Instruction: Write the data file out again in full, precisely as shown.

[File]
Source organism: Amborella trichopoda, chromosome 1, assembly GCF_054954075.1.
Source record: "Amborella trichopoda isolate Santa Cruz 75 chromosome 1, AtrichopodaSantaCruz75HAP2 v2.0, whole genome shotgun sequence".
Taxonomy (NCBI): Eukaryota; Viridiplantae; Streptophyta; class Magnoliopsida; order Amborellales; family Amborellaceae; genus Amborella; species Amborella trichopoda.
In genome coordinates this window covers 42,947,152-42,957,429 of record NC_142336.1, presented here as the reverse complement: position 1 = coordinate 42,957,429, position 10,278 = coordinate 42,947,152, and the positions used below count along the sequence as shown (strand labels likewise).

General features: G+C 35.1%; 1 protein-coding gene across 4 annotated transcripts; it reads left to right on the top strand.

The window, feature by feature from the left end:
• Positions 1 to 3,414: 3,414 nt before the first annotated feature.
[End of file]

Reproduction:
Source organism: Amborella trichopoda, chromosome 1, assembly GCF_054954075.1.
Source record: "Amborella trichopoda isolate Santa Cruz 75 chromosome 1, AtrichopodaSantaCruz75HAP2 v2.0, whole genome shotgun sequence".
Taxonomy (NCBI): Eukaryota; Viridiplantae; Streptophyta; class Magnoliopsida; order Amborellales; family Amborellaceae; genus Amborella; species Amborella trichopoda.
In genome coordinates this window covers 42,947,152-42,957,429 of record NC_142336.1, presented here as the reverse complement: position 1 = coordinate 42,957,429, position 10,278 = coordinate 42,947,152, and the positions used below count along the sequence as shown (strand labels likewise).

General features: G+C 35.1%; 1 protein-coding gene across 4 annotated transcripts; it reads left to right on the top strand.

The window, feature by feature from the left end:
• Positions 1 to 3,414: 3,414 nt before the first annotated feature.